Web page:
A raw linear regression model on the other hand would not have such guarantees. Unfortunately, this also excludes Gradient Boosted Trees from the range of possible models. Standard Boosting produces a weighted sum of Decision Trees. Consequently, a single negative weight could result in negative predictions.

There is, nevertheless, a way to make Gradient Boosting work as well:

Using an adjusted loss function

Since Gradient Boosting is so powerful, it would be a bummer to not be able to use it for our problem. Luckily, most popular Boosting libraries allow to define custom loss functions. This is exactly what we will do here.

Consider again the mean-subtracted variable:

    \[\mathbb{E}\left[\tilde{Y}_t \mid \tilde{y}_{t-1}, \ldots, \tilde{y}_{t-k}\right] \approx 0\]

As a result we can impose the following distributional assumption:

    \[\tilde{Y}_t \mid \tilde{y}_{t-1}, \ldots, \tilde{y}_{t-k} \sim \mathcal{N}\left(0, \exp \left(\hat{f}\left(\tilde{y}_{t-1}, \ldots, \tilde{y}_{t-k}\right)\right)\right)\]

The output from a Gradient Boosting algorithm itself can be negative. Adding exponentiation ensures non-negative variance. Now we simply need to translate the above into a log-likelihood loss function and calculate gradient and hessian. Then we plug everything into a Boosting algorithm:

    \[\begin{gathered} L\left(\hat{f}_t, \tilde{y}_t\right) \\ =-0.5 \log (2 \pi)-0.5 \log \left(\exp \left(\hat{f}_t\right)\right)-\frac{\tilde{y}_t{ }^2}{2 \exp \left(\hat{f}_t\right)} \\ \text { where } \hat{f}_t=\hat{f}\left(y_{t-1}, \ldots, y_{t-k}\right) \\ \Rightarrow \frac{\partial L\left(\hat{f}_t, \tilde{y}_t\right)}{\partial \hat{f}_t}=-0.5+\frac{\tilde{y}_t{ }^2}{2 \exp (\hat{f})} \\ \Rightarrow \frac{\partial^2 L\left(\hat{f}_t, \tilde{y}_t\right)}{\partial^2 \hat{f}_t}=-\frac{\tilde{y}_t^2}{2 \exp (\hat{f})} \end{gathered}\]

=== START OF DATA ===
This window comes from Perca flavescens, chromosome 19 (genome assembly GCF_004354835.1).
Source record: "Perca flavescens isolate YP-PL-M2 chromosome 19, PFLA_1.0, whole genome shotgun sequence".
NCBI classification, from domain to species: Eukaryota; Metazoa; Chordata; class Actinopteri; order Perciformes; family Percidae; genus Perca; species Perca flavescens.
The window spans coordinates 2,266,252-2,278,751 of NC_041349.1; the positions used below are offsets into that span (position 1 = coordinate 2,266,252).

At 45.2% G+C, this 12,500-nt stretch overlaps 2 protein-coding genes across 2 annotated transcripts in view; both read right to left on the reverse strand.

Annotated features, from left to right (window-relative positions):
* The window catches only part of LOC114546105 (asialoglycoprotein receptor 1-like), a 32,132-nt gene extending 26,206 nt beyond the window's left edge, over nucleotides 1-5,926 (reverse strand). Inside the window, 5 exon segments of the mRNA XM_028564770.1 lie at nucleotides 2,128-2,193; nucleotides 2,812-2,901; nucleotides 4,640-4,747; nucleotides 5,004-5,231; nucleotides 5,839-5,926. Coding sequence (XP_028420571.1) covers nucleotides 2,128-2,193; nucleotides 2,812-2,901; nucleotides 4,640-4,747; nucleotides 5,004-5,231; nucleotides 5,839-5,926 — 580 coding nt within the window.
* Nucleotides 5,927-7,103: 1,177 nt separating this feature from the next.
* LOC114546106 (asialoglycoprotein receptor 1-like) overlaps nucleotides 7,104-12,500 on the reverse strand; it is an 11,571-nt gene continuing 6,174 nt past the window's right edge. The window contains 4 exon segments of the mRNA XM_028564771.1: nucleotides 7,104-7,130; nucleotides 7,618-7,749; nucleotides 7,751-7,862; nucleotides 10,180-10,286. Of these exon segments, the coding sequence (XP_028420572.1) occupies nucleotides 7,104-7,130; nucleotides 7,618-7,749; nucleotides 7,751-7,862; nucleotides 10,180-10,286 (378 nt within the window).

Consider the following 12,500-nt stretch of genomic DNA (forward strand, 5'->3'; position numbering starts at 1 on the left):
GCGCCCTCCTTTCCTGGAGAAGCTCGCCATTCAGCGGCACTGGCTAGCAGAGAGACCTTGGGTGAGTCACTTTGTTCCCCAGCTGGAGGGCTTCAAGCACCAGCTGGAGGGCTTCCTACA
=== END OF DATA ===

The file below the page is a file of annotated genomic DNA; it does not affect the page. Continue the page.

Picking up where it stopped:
Keep in mind that we need to apply the chain-rule to our additional exponential transformation.For Microsoft’s LightGBM package, our custom loss would now look as follows:

#see e.g. https://hippocampus-garden.com/lgbm_custom/

def gaussian_loss(y_pred, data):
    y_true = data.get_label()
    loglikelihood = -0.5*np.log(2*np.pi) - 0.5*y_pred - 0.5/np.exp(y_pred)*y_true**2
    #remember that boosting minimizes the loss function but we want to maximize the loglikelihood
    #thus, need to return the negative loglikelihood to the Boosting algorithm
    #also applies to gradient and hessian below
    return "loglike", -loglikelihood, False

def gaussian_loss_gradhess(y_pred, data):
    y_true = data.get_label()
    exp_pred = np.exp(y_pred)
    #pay attention to the chain rule as we exp() the Boosting output before plugging it into the loglikelihood
    grad = -0.5 + 0.5/exp_pred*y_true**2 
    hess = -0.5/exp_pred*y_true**2

    return -grad, -hess

Now, let us implement both approaches and compare them against benchmark models:

Tree ensembles for volatility forecasts in Python

In general, the implementation should be straightforward. Apart from avoiding careless mistakes, there is nothing too special that be need to be aware of.

As a dataset, we’ll use five years of standardized Dow Jones log-returns:

import pandas as pd
import numpy as np
import yfinance as yf
import matplotlib.pyplot as plt